A former CIA officer has pleaded guilty to leaking the identity of a Guantanamo Bay interrogator to a reporter and will be sentenced to more than two years in prison.
As part of a plea deal, prosecutors dropped charges against John Kiriakou, 48, that had been filed under the world-war-one-era Espionage Act. They also dropped a count of making false statements. The law under which Kiriakou was convicted, the Intelligence Identities Protection Act, had not yielded a conviction in 27 years.
Kiriakou was described by one of his lawyers as a whistle-blower, who identified the covert operatives to a journalist because they were involved in the CIA's secret rendition programme.
Under the plea, all sides agreed to a prison term of two-and-a-half years. US District Judge Leonie Brinkema noted the term was identical to that imposed on Scooter Libby, the chief of staff to former vice-president Dick Cheney. Libby was convicted in a case where he was accused of leaking information that compromised the covert identity of CIA operative Valerie Plame, though Libby's sentence was commuted by then-president George W. Bush.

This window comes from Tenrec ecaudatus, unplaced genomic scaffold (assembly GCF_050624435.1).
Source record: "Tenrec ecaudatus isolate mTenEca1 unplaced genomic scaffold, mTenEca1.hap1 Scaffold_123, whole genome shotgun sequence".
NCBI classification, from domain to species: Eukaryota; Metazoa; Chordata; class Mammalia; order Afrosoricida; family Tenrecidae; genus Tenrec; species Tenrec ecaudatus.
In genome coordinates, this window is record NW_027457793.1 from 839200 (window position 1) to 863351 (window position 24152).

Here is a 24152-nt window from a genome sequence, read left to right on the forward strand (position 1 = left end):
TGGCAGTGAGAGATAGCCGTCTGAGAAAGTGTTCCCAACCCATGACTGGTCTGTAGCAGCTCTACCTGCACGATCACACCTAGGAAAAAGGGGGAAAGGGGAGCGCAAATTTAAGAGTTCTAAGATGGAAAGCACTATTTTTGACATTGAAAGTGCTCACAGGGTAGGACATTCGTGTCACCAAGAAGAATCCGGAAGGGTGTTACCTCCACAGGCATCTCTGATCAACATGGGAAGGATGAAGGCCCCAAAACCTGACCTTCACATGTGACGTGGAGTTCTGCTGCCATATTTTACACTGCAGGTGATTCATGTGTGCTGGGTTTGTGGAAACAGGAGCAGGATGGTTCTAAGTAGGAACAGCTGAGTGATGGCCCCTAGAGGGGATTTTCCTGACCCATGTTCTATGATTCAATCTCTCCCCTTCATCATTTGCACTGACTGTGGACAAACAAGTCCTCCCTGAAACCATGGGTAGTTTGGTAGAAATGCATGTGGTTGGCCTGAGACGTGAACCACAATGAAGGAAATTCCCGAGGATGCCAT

Kiriakou, who wrote a book detailing his CIA career, initially tried to argue he was a victim of vindictive prosecution by government officials who believed he portrayed the CIA negatively, but the judge rejected those arguments.
Kiriakou was a CIA veteran who played a role in the agency's capture of al-Qaeda terrorist Abu Zubaydah in Pakistan in 2002. Abu Zubaydah was waterboarded by government interrogators and eventually revealed information that led to the arrest of "dirty bomb" plotter Jose Padilla and exposed Khalid Sheikh Mohammed as the mastermind of the September 11, 2001 terror attacks.
Kiriakou declined to comment after Tuesday's hearing, but his lawyer, Robert Trout, said Kiriakou "is a loyal American who loves his country ... and served it for many years in classified and often dangerous assignments".
After the hearing, another of Kiriakou's lawyers described him as a whistle-blower. Jesselyn Radack, an expert on whistle-blower issues with the Government Accountability Project, said it was an outrage that Kiriakou will serve jail time.
She said Kiriakou was motivated to take the plea by the fact he has five children and wanted to ensure he would be out of prison in time to see them grow up.
Prosecutors dispute the notion that Kiriakou was any kind of whistle-blower. In court papers, they said the investigation of Kiriakou began in 2009 when authorities became alarmed after discovering that detainees at Guantanamo Bay possessed photographs of CIA and FBI personnel who had interrogated them. The investigation eventually led back to Kiriakou, according to a government affidavit.
The papers indicated prosecutors believed Kiriakou leaked the name to a journalist, who subsequently disclosed it to an investigator working for the lawyer of a Guantanamo detainee.Topics: Central Intelligence Agency Espionage Rendition Guantanamo Bay